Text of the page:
Within time period t8, Clock 4 goes high creating a small transfer potential well associated with second charge transfer MOS capacitor 38 in pixel 12. Clock 4 also creates a small transfer potential well associated with the second charge transfer MOS capacitor of all other pixels in SSLM 30 including second charge transfer MOS capacitor 60 of pixel 10. Immediately thereafter, during time period t9, Clock 3 goes low collapsing deep potential well 48 and causing charge 46 to transfer past second charge transfer MOS capacitor 38 to potential well 56 associated with first charge storage MOS capacitor 58 of pixel 14. Similarly, the collapse of the deep potential well associated with the second charge storage MOS capacitor in pixel 10 caused when Clock 3 goes low in time period t9, results in charge 62 being transferred past second charge transfer MOS capacitor 60 in pixel 10 to potential well 44 associated with first charge storage MOS capacitor 32 of pixel 12. This completes the scrolling cycle, returning the clock and reset lines to the initial conditions indicated above with respect to time period t1.

In summary, SSLM 30 therefore operates to transfer an analog signal charge from one pixel to another non-destructively, in the time from time period t1 to time period t10. During time period t4, second charge storage MOS capacitor 36 is caused to float so that at time period t7 the analog value of the magnitude of the charge being transferred is read and applied to FLC 28 for display.

Referring now to FIG. 4, the physical implementation of array segment 66 of a preferred embodiment of SSLM 30 surrounding a single pixel, such as pixel 12, is shown in cross-sectional view. SSLM 30 may be fabricated using conventional CCD and MOS techniques including buried channel or surface channel MOS capacitors.

The clock lines may be formed by two layers of polysilicon on gate oxide 43 on substrate surface 42 of silicon substrate 64 to form the MOS capacitors. Isolation between adjacent rows in silicon substrate 64 may be implemented in a conventional manner by doing a channel-stop ion implantation and growing a field oxide layer between the rows as is done with conventional CCD fabrication.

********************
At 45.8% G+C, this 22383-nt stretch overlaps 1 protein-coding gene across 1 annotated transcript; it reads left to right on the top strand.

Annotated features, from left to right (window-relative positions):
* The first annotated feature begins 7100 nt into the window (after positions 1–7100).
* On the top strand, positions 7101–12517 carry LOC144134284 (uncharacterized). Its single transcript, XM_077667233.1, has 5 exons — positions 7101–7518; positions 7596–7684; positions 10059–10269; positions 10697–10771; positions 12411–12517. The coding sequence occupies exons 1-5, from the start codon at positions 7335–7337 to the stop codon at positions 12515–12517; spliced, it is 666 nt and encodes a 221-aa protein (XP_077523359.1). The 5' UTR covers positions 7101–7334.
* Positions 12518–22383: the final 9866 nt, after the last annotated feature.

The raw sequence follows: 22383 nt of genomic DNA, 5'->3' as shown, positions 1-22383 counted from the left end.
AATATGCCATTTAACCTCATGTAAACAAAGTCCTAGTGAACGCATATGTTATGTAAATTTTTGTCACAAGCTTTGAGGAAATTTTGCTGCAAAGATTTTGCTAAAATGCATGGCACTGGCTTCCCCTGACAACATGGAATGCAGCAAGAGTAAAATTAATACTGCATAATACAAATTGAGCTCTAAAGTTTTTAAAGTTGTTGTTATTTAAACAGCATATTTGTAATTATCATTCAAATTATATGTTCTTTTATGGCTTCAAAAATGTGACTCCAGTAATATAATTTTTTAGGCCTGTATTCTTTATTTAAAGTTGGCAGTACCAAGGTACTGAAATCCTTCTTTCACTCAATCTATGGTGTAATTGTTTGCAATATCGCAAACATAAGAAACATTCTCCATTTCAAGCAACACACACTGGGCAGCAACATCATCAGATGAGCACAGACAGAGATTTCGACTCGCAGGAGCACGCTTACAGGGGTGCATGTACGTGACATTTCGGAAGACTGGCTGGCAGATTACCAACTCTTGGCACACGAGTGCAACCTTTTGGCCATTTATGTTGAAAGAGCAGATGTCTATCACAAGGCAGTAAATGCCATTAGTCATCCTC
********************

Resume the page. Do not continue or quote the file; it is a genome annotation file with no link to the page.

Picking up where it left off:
In particular, clock line 68 and display capacitor rectangle 70 may be patterned in a first layer of polysilicon formed on gate oxide 43 on substrate surface 42. Line 68 provides a common connection between all pixels in a particular column, such as Column 2, for Clock 1 while forming one common electrode of all first charge storage MOS capacitors in that column, such as first charge storage MOS capacitor 32. The other electrode of each such capacitor is formed by silicon substrate 64 under each pixel which is isolated from adjacent pixels as discussed above. First charge storage MOS capacitor 32 is therefore formed by the intersection of line 68 and Row 1.

Display capacitor rectangle 70 is patterned to be isolated in each row and therefore does not carry the signal for Clock 3. Each second charge storage MOS capacitor is formed at the location in a particular row of the display capacitor rectangle in that row. In particular, second charge storage MOS capacitor 36 in each pixel is formed by display capacitor rectangle 70 and silicon substrate 64 between the isolation regions described above.

After depositing or growing an appropriate layer of oxide for isolating the patterned first layer of polysilicon, a second level of polysilicon may be formed on gate oxide 43 on substrate surface 42 and patterned to form lines 72 and 74. Line 72 carries the signal for Clock 2 in Column 2 and forms first charge transfer MOS capacitor 34 at its intersection with Row 1, while line 74 carries the signal for Clock 4 in Column 2 and forms second charge transfer MOS capacitor 38 at its intersection with Row 1.

Thereafter a first layer of metalization may be deposited to form shield 78, for the MOS capacitors, on which a layer of polyimide or low temperature oxide may be formed on shield 78 as dielectric layer 80. Clock line 3, not shown in this figure, may also be formed on this layer. Alternatively, Clock line 3 may be formed by a second layer of metalization in a three level metalization process. Metalized vias, such as via 82, are formed through dielectric layer 80. A top layer of metalization is then deposited and patterned to form metal line 84 which provides a connection to display capacitor rectangle 70 which forms second charge storage MOS capacitors such as capacitor 36.